Friday, July 22, 2011

Riding an Emotional Roller Coaster

(To my readers: This entry is about an event that took place in 2002. It is not happening now. I am currently cancer free per my latest PET Scan. My blog entries chronicle my cancer journey that started in 2000. I appreciate the emails, calls and notes I’ve received supporting my journal and also praying for my good health. Thanks so much for your kind words of encouragement.) 
Surviving cancer is more than getting through surgery. It’s a lot more than dealing with radiation treatments. Or, as I would soon discover, much more than regular chemotherapy treatments. I needed to keep reminding myself to take control of my emotions. I was alive and still healthy. I was going to get better real soon. 
I was having a tough time right after my lung surgery and by mid-June 2002, I was still on that emotional roller coaster ride. I was unable to sit down and write my feelings into a journal I was given. When I did write, all I could express was that “I was very depressed. I am still in pain. I am so scared.” 
On June 18, 2002 I had a CT scan of my chest and abdomen. Go to:  Like so many nights since the surgery, I had not slept well. I was unable to get through the night without getting up constantly to use the bathroom or just deal with the ongoing pain. I cried constantly, sometimes for apparently no reason at all. Tears just formed and fell down my cheeks. I wrote: “I want to wake up from this nightmare. I want to stop being sick and feel great again.”  Prior to the surgery, I was getting my life back to some sense of normal. Being a cancer survivor before the surgery was basically easy. Now, I felt like I was “back at square one” and having to “take baby steps” again.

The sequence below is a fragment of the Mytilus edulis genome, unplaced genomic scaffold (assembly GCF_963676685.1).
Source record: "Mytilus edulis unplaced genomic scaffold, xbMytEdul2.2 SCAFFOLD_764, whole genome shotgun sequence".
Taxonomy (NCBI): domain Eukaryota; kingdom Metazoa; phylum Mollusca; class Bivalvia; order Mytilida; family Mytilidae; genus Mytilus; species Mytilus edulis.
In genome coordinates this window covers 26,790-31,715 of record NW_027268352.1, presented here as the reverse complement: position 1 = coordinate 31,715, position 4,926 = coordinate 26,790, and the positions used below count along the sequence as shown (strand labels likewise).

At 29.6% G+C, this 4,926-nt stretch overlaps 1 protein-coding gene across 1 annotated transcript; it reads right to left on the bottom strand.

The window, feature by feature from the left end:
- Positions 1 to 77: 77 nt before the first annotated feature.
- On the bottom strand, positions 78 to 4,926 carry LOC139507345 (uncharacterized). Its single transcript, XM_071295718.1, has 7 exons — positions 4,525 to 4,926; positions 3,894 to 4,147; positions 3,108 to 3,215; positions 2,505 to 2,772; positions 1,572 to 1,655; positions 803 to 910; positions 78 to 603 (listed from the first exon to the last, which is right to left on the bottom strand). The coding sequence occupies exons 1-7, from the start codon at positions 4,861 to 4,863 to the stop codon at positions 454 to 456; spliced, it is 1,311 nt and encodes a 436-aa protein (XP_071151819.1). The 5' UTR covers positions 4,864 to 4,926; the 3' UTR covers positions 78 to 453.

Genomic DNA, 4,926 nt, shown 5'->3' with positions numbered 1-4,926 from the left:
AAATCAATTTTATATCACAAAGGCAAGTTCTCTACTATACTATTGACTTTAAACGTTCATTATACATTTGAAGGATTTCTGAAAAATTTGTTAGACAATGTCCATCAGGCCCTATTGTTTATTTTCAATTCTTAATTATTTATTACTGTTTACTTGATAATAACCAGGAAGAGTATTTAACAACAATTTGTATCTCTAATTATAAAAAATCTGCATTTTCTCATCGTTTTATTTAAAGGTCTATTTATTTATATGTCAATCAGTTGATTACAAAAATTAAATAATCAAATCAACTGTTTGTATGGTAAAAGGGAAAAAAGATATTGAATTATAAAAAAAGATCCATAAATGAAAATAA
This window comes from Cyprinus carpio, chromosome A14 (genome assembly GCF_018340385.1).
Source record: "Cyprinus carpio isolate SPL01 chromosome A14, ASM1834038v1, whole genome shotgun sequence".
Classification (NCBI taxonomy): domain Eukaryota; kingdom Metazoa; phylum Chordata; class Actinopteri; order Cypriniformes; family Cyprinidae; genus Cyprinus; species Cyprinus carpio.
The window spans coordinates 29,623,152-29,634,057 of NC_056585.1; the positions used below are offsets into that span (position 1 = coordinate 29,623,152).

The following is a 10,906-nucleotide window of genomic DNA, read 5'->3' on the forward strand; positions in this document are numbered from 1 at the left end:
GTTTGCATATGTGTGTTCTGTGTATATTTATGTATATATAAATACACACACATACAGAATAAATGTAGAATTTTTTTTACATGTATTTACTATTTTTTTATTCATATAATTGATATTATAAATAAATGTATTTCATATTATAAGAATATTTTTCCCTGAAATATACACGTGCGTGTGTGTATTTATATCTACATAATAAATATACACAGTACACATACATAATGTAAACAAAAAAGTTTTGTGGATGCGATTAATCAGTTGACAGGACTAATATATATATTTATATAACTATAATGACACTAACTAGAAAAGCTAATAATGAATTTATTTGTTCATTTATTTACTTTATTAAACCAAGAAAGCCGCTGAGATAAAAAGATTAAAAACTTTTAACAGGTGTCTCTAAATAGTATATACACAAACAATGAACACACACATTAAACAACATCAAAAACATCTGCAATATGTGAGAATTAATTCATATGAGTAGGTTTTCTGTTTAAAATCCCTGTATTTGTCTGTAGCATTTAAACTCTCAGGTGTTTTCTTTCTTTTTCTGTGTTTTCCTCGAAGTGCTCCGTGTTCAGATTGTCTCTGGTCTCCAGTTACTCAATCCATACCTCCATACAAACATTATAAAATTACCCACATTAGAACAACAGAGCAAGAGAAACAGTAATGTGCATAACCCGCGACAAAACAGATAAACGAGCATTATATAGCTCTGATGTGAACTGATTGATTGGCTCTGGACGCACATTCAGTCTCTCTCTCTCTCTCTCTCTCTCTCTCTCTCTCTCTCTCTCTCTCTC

I questioned God. I asked “Why?” Call it the billion dollar question with no answer. Being on this mental quest for answers furthered my depression. I would discover that it would get much worse before ever getting better.
I sat and watched lots of videos and DVDs. I had told Brian and Adrienne, prior to the surgery, to get plenty of funny movies and TV shows for me to watch. I knew that humor had healing powers. Despite the horrific pain I felt 24/7, I forced myself to watch some of the funniest films ever made. I laughed and cried simultaneously. Holding my “heart pillow” over my chest, I tried desperately to deal with the pain while laughing. Trust me, it was not easy but in retrospect I would recommend it. Laughter does provide a positive way to deal with pain and laughing itself is healthy for the body. So, as I sat in my recliner watching film after film, I held my pillow tightly -- screamed at times in pain -- but still never diverted my eyes from the screen and the funny images before me. I would survive this experience and maintaining a sense of humor was essential. Go to: 
I must add a small detail here. A neighbor of mine, at the time, stopped over to visit. She kindly offered me a pedicure. For a brief moment, I felt relaxed and happy. Pampering is a good thing. It’s therapeutic, just like laughter. 
A couple of days prior to my first chemo treatment, I went out to lunch with friends I knew from the American Cancer Society’s Relay for Life. Lillian and Carol Ann took me to Red Lobster for a delightful meal and conversation. They were both cancer survivors, so they understood the emotions I was experiencing. 
Carol Ann had also sent me a gift via mail and inside the package was a mug, button and T-shirt. At lunch, she made me promise I would wear the T-shirt at my first chemo session. The hot pink T-shirt proclaimed in bold white letters - “Cancer Sucks!”  All I could think as I unwrapped the package and took a better look - while also laughing -- was “How true!”  Cancer does suck!

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